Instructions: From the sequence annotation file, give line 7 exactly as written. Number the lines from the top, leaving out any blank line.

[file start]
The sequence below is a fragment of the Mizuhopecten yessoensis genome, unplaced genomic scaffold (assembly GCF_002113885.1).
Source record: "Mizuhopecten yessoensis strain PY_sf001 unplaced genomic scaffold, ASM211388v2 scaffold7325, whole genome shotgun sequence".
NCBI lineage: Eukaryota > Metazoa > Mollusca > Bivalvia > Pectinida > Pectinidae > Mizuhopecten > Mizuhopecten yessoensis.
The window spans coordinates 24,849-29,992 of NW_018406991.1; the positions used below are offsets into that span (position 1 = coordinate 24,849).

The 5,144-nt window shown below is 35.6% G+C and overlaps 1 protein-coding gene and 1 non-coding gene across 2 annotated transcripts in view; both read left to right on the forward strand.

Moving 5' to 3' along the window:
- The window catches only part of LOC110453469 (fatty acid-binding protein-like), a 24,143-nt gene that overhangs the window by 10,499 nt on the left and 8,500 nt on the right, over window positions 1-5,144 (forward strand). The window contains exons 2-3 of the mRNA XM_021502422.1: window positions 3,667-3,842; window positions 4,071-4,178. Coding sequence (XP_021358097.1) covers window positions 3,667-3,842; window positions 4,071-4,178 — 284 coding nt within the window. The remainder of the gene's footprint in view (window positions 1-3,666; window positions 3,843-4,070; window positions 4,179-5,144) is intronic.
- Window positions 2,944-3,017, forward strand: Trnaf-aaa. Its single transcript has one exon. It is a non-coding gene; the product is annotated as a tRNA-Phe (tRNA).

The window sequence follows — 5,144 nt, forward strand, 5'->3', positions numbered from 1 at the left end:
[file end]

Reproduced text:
- The window catches only part of LOC110453469 (fatty acid-binding protein-like), a 24,143-nt gene that overhangs the window by 10,499 nt on the left and 8,500 nt on the right, over window positions 1-5,144 (forward strand). The window contains exons 2-3 of the mRNA XM_021502422.1: window positions 3,667-3,842; window positions 4,071-4,178. Coding sequence (XP_021358097.1) covers window positions 3,667-3,842; window positions 4,071-4,178 — 284 coding nt within the window. The remainder of the gene's footprint in view (window positions 1-3,666; window positions 3,843-4,070; window positions 4,179-5,144) is intronic.